Views » January 22, 2016
The Bizarre Experience of Agreeing with Trump
It’s no coincidence that Trump, the candidate least in need of money or media attention, is the most outspoken against war.
The last thing that the war industry wants is an honest discussion of the effects of our perpetual bombing campaign against targets in the Middle East and North Africa—a policy that has been profitable for contractors, costly for taxpayers and instrumental in producing failed states, floods of refugees and the terror threats it was supposed to eliminate.
In a rare moment of candor in the Dec. 15, 2015, Republican debate, Donald Trump acknowledged how our misguided policies since 9/11 have squandered trillions on wars that have made us less safe: “We’ve spent $4 trillion trying to topple various people. … The Middle East is totally destabilized. A total and complete mess.”
Trump’s ability to self-fund allows him to take on the military-industrial complex, at least rhetorically. Of course, rhetoric is not the same as policy. Trump’s association with groups like Frank Gaffney’s Center for Security Policy—funded by the likes of Boeing and promoting bogus conspiracies about Sharia law in America—suggests that a President Trump would follow the same failed corporate-friendly policies of Bush and Obama.
Nevertheless, it is worth noting that none of the corporate-funded candidates would dare risk taking on the military-industrial complex, even with empty rhetoric. The last thing that the war industry wants is an honest discussion of the effects of our perpetual bombing campaign against targets in the Middle East and North Africa—a policy that has been profitable for contractors, costly for taxpayers and instrumental in producing failed states, floods of refugees and the terror threats it was supposed to eliminate.
Compare Trump’s rhetoric to what you hear from a corporate-funded candidate like Sen. Marco Rubio (R-Fla.), backed by Northrop Grumman and Raytheon, who is running an advertisement that declares:
[Radical Muslims] do not hate us because we have military assets in the Middle East—they hate us because of our values. They hate us because young girls here go to school. They hate us because women drive. They hate us because we have freedom of speech, because we have diversity in our religious beliefs.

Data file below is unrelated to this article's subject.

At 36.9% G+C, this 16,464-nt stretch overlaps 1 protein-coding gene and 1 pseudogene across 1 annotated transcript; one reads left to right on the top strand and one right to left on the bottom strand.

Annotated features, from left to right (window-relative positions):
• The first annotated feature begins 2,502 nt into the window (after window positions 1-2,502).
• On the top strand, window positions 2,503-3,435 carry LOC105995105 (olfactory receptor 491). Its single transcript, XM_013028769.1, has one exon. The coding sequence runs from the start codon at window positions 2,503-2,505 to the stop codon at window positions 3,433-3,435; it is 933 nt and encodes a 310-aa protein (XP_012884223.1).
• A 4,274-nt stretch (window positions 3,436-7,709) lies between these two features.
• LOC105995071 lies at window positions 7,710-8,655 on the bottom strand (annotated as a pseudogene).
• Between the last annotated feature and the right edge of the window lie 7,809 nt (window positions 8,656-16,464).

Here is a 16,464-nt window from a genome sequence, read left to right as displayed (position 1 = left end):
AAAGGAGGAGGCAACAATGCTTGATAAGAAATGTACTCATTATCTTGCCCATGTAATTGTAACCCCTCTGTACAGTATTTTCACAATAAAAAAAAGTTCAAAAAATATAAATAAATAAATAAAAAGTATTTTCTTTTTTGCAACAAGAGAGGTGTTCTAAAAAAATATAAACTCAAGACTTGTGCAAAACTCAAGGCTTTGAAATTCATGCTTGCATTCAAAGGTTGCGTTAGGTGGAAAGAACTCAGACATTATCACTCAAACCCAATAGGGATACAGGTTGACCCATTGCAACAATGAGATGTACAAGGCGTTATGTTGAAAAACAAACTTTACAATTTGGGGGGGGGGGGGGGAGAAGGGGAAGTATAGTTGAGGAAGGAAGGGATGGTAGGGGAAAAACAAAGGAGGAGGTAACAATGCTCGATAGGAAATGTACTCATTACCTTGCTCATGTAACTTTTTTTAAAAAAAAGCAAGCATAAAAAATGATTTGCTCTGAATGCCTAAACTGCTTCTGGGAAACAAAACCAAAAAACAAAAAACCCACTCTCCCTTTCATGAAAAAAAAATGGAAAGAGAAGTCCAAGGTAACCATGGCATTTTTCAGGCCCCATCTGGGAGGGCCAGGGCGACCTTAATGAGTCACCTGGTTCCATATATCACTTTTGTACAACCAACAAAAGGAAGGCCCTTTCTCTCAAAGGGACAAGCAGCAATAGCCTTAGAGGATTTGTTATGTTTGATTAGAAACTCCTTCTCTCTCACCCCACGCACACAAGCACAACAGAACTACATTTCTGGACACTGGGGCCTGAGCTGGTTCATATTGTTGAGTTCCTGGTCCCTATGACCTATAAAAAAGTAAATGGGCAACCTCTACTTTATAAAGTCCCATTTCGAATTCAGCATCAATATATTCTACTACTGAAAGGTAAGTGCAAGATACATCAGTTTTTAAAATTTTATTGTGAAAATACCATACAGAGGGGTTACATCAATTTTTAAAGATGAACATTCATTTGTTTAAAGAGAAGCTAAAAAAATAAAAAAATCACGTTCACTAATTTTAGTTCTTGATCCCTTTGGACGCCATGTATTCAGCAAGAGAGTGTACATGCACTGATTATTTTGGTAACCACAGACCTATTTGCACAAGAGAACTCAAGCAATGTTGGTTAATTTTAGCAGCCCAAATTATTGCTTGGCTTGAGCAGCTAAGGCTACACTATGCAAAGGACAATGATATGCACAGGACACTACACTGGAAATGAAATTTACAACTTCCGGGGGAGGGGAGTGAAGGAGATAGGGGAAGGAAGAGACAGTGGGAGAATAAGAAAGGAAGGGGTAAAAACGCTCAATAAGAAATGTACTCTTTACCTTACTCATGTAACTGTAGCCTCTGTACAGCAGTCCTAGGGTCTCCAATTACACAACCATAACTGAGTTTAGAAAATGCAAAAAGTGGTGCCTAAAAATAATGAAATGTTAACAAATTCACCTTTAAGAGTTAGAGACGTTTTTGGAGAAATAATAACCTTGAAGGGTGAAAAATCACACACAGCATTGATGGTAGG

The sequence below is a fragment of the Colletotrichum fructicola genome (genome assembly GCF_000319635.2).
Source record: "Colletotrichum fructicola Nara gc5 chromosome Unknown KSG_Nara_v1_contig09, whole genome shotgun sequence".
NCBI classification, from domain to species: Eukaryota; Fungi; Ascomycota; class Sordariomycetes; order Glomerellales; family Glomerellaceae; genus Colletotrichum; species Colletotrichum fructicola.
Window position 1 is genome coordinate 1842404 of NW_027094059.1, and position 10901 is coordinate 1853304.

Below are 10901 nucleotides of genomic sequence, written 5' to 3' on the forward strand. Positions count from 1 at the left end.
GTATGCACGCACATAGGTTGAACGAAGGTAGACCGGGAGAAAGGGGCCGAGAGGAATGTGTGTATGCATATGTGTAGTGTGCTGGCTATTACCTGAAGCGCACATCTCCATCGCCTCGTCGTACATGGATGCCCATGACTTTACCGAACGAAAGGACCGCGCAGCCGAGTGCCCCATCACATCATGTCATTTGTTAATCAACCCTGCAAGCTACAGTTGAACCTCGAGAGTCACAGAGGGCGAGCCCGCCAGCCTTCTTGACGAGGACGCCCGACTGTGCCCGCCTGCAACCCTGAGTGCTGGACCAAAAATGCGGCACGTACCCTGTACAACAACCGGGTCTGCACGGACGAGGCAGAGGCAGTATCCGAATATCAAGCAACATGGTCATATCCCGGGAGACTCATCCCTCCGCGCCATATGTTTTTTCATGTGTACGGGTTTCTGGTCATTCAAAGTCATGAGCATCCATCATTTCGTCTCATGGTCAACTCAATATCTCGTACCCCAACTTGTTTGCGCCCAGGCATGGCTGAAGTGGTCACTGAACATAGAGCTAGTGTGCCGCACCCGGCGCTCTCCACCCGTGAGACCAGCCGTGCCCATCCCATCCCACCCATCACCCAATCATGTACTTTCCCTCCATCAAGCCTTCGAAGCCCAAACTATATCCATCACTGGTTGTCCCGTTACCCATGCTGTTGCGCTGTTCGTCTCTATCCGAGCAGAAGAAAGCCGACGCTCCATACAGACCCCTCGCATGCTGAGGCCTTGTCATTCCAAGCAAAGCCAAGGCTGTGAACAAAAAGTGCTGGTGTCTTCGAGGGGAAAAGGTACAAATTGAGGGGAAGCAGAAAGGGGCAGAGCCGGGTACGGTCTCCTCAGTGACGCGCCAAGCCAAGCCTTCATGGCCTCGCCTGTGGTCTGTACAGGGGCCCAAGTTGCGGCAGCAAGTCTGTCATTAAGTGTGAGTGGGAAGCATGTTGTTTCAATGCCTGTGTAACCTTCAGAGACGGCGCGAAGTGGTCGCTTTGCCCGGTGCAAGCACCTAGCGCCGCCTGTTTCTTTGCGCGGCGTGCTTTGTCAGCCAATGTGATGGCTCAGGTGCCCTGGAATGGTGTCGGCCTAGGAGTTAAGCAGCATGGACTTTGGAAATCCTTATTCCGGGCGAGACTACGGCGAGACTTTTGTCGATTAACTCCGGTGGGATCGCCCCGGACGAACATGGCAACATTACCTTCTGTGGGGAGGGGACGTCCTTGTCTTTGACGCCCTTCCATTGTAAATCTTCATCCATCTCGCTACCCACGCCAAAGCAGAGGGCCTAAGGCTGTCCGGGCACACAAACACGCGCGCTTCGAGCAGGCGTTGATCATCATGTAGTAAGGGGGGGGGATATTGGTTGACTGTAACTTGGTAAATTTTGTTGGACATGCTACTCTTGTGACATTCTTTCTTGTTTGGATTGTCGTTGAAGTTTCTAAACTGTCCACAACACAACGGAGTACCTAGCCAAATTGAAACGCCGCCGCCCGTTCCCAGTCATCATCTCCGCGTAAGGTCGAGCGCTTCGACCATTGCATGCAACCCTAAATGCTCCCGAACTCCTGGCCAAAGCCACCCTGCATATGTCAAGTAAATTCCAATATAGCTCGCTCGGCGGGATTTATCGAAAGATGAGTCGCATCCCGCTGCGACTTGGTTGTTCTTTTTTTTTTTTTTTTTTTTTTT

No serious person believes this tripe. It is pure corporate propaganda that seeks to justify a policy of more bases, more drones and more killing. And Rubio is not running his ad to appeal to voters. Rather, he is assuring his corporate donors that nothing will come out of his mouth that is not fully vetted by their think tanks.
Hillary Clinton, the Democratic frontrunner, has similarly avoided any honest discussion of foreign policy. That might upset her donors, like Lockheed Martin and Boeing. Instead, Clinton has been busy condemning Trump’s anti-Muslim rhetoric as “inconsistent with our values as a nation.”
“At a time when America should be doing everything we can to fight radical jihadists,” Clinton said in December 2015, “Mr. Trump is supplying them with new propaganda.”
Yet Clinton has been a whole-hearted supporter of Obama’s drone war, which slaughters Muslims in Yemen, Afghanistan, Pakistan and Somalia based on secret evidence, a policy at least as un-American as Trump’s shameful rhetoric. As far as “supplying them with new propaganda,” a video depicting 178 children killed by Obama’s drone strikes is readily available online. As U.N. Special Rapporteur on human rights and counterterrorism Ben Emmerson told CNN after a recent trip to Pakistan: “The consequence of drone strikes has been to radicalize an entirely new generation.”
At the most recent Democratic debate, Clinton voiced support for “the United States leading an air coalition [in Syria], which is what we're doing.” As of this Thanksgiving, the U.S. and its allies had already launched more than 7,000 air sorties against ISIS in Syria and Iraq. But we know very little about the people we are killing or what the blowback will be against the American people. While we know the precise numbers of civilians killed in Paris and San Bernardino, the U.S. military typically doesn’t bother counting the civilians killed from its own strikes. The clear message we send to the world is that Muslim lives don’t matter very much to the United States.
The other major candidate not in the pocket of corporations is Bernie Sanders. But, while he voted against the Iraq War and appears willing to take on Wall Street, in the Senate he has consistently approved appropriations to the war profiteers.
And if a candidate were willing to tell the truth about the war on terror, the corporate-controlled networks would do their best to censor and ignore them. As The Intercept reported, when CBS News ran a segment in mid-December featuring a focus group of American Muslims discussing causes of terror and radicalization, it edited out all of the criticisms of U.S. government policy toward Muslims. And as The Huffington Post has reported, the handful of journalists and politicians who were early skeptics of the Iraq War have been systematically shut out of the televised debate about how to combat ISIS and other threats.
Perhaps this explains why Bernie Sanders doesn’t want to take on the war machine. He is afraid the media blackout of his campaign would become a black hole.
Help In These Times Continue Publishing
Progressive journalism is needed now more than ever, and In These Times needs you.
Like many nonprofits, we expect In These Times to struggle financially as a result of this crisis. But in a moment like this, we can’t afford to scale back or be silent, not when so much is at stake. If it is within your means, please consider making an emergency donation to help fund our coverage during this critical time.
Leonard C. Goodman
Leonard Goodman is a Chicago criminal defense lawyer and Adjunct Professor of Law at DePaul University.